As I let these simple words speak to my Soul, I wondered what my response should be, and I was drawn to the lyrics of an old Hymn: “were the whole realm of nature mine, that was an offering far too small, love so amazing, so divine, demands my life, my Soul, my all”.

This struck me as a fitting start to a message about giving.

It’s not about guilt tripping people by reminding us of how expensive our buildings are to maintain and to heat (which is probably more than you imagine),  but rather thinking about whole life discipleship, giving all that we are, our talents, skills, abilities, relationships, time, energy and money for the glory of Christ (which of course includes stewarding what he has entrusted us with faithfully).

It all belongs to him anyway.

We say together before we take communion “all things come from you, and of your own do we give you”.

When we take communion we approach God with open but empty hand.

The call is to allow Christ to be Lord of all, in fact there is saying that ‘if Christ isn’t Lord of all, it he Lord at all?’

As we think in this letter about our giving, its not primarily all about “rattling the tin” but rather a call for us as the family of Christ called to this area to seek first his Kingdom.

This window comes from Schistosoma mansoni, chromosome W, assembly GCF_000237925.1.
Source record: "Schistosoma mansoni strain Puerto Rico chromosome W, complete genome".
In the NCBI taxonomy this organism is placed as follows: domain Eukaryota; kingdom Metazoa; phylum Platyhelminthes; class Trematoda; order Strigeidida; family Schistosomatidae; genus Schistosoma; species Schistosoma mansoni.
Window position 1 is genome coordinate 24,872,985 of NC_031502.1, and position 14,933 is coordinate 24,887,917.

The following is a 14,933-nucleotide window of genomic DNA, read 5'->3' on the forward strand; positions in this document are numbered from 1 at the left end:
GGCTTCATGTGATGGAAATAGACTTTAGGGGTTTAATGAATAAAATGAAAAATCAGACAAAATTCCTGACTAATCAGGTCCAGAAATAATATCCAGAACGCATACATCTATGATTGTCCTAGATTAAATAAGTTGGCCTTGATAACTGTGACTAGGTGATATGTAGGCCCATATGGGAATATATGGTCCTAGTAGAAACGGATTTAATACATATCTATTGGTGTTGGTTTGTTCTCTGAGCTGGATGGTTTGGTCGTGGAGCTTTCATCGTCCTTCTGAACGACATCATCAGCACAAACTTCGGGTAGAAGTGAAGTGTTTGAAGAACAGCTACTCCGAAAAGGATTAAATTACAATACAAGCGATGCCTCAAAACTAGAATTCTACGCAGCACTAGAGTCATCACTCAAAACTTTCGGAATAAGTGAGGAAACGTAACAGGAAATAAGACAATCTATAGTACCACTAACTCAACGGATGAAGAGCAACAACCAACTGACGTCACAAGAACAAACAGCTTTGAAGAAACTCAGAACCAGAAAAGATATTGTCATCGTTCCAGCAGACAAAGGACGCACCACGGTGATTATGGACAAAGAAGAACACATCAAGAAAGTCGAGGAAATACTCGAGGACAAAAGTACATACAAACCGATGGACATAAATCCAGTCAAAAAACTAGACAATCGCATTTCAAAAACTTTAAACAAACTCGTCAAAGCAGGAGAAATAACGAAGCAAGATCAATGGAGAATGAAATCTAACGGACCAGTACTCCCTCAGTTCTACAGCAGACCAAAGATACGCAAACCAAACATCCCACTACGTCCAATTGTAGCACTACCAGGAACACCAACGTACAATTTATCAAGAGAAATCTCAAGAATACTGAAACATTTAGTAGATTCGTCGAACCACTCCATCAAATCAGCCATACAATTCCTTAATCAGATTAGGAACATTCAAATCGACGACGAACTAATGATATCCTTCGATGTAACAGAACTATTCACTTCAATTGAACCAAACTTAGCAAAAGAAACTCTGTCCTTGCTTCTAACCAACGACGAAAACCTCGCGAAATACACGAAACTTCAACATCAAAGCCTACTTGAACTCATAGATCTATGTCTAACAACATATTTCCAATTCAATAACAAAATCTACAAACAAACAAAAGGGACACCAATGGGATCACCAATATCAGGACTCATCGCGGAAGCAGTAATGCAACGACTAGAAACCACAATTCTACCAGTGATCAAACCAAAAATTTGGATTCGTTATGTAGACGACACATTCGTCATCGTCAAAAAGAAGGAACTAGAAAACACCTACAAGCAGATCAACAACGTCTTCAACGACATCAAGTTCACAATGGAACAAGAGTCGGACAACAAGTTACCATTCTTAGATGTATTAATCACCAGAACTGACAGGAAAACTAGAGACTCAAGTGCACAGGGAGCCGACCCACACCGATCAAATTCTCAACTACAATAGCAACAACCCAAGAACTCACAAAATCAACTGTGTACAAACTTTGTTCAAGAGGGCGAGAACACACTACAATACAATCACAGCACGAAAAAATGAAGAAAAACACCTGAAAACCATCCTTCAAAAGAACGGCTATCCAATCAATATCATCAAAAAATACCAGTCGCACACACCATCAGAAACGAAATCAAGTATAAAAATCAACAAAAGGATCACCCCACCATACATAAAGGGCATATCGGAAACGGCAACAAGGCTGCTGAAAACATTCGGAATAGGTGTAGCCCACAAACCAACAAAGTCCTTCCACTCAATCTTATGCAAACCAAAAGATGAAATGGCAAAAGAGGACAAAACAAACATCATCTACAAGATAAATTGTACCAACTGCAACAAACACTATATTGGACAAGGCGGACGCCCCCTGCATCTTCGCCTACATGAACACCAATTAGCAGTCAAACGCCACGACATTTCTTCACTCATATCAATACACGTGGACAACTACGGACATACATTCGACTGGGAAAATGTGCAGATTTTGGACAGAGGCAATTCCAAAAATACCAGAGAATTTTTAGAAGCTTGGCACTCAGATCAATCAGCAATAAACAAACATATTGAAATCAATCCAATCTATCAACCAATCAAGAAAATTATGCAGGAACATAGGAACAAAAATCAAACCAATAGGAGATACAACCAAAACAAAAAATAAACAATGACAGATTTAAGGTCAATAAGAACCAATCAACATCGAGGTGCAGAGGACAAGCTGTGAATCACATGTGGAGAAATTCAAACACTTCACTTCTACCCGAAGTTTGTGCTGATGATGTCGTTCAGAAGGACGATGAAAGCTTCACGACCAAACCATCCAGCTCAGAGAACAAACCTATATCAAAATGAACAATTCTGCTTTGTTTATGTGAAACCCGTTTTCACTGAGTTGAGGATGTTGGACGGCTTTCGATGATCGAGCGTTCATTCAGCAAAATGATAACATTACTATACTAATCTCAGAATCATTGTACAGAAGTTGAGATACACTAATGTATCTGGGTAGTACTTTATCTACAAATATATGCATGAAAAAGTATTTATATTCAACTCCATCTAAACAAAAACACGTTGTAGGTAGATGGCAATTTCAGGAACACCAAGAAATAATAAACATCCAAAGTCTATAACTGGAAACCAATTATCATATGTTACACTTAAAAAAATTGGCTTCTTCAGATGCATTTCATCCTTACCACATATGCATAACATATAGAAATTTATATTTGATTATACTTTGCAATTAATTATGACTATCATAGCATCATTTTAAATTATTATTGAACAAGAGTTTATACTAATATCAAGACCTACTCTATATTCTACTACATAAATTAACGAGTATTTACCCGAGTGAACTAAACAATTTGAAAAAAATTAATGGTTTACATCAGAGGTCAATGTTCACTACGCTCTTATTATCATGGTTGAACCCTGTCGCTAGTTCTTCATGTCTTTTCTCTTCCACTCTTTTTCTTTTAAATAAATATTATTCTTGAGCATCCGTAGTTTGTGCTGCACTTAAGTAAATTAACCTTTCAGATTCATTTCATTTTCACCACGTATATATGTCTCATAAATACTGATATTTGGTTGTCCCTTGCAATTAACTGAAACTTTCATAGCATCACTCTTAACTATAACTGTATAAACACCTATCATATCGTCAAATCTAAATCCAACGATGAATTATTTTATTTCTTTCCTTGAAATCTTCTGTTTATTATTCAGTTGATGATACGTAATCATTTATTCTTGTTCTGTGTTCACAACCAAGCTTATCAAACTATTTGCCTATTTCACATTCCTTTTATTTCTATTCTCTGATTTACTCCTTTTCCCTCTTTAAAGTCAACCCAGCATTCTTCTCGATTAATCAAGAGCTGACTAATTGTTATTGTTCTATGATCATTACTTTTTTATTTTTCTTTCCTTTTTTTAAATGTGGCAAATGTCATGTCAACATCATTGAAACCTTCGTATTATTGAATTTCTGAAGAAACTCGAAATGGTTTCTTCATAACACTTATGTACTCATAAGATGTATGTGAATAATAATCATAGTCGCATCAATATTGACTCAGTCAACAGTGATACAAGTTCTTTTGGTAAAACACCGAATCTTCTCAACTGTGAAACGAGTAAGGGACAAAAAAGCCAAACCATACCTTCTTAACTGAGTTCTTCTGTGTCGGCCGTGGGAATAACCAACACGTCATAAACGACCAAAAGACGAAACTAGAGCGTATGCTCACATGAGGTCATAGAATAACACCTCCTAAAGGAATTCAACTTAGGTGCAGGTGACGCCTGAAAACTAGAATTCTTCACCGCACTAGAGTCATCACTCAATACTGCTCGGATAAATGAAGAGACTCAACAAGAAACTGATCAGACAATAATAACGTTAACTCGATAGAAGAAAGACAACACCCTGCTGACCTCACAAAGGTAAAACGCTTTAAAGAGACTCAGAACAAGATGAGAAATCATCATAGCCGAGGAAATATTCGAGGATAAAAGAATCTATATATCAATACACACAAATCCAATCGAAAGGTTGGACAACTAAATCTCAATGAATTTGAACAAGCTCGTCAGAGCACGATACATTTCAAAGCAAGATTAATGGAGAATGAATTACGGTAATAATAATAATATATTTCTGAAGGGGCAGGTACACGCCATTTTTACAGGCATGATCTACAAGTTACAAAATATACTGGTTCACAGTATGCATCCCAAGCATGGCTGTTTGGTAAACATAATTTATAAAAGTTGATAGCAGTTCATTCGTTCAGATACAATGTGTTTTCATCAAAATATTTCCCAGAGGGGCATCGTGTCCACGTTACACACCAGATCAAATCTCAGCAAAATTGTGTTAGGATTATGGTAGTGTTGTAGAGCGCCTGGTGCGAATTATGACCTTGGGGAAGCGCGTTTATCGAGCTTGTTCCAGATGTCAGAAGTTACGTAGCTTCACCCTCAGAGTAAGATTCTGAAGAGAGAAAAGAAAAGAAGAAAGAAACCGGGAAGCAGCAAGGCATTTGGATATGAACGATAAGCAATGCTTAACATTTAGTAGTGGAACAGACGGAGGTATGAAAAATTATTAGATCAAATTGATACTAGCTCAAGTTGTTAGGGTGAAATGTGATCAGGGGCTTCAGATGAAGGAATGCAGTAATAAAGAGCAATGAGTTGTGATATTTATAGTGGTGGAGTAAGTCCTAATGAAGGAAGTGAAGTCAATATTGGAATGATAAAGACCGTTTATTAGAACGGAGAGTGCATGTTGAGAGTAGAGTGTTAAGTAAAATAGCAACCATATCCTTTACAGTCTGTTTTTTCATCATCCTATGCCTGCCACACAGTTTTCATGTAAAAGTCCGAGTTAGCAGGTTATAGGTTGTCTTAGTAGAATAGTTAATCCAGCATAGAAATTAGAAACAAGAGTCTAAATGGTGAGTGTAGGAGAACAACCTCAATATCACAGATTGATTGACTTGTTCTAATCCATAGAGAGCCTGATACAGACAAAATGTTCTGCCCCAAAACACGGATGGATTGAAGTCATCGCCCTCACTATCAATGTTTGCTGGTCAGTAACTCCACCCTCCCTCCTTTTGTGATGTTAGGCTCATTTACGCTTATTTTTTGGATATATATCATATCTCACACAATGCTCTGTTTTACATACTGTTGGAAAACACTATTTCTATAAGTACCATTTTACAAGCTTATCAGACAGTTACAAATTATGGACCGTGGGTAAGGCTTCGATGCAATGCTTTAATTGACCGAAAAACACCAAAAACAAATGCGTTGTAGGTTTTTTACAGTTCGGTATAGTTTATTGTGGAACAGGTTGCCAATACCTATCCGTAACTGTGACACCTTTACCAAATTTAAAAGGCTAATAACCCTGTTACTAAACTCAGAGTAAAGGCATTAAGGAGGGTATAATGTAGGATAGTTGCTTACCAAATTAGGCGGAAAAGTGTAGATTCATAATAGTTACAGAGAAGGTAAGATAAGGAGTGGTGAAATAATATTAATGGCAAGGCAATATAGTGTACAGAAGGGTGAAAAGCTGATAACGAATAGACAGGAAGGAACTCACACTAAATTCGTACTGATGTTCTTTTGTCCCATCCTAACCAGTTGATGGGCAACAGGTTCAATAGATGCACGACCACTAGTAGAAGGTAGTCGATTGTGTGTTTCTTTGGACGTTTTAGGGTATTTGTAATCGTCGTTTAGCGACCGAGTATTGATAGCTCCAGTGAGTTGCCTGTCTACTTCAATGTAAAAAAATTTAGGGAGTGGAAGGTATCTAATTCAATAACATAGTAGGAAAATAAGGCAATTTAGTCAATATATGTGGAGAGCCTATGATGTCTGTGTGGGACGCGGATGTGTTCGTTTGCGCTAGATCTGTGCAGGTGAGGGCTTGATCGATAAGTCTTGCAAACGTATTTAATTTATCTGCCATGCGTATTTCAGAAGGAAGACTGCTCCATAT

Highway man Dick Turpin used to say “Your money or your life”. Jesus does not let us of do easily he says Both, he wants your heart and then everything else follows

Yet the principal of sacrificial giving isn’t just something we talk about when faced with a large bill, or a crisis, in fact whether or not we need money I would like us all to think about how our faith impacts how we spend our money.

Two quotes profoundly challenged me in my Christian journey were:

“would my bank manager know I was a Christian by glancing at my bank statement?”

“every pound you spend is a vote for the kind of world you want to see, is it a world that reflects Christ’s big idea of the Kingdom of God?”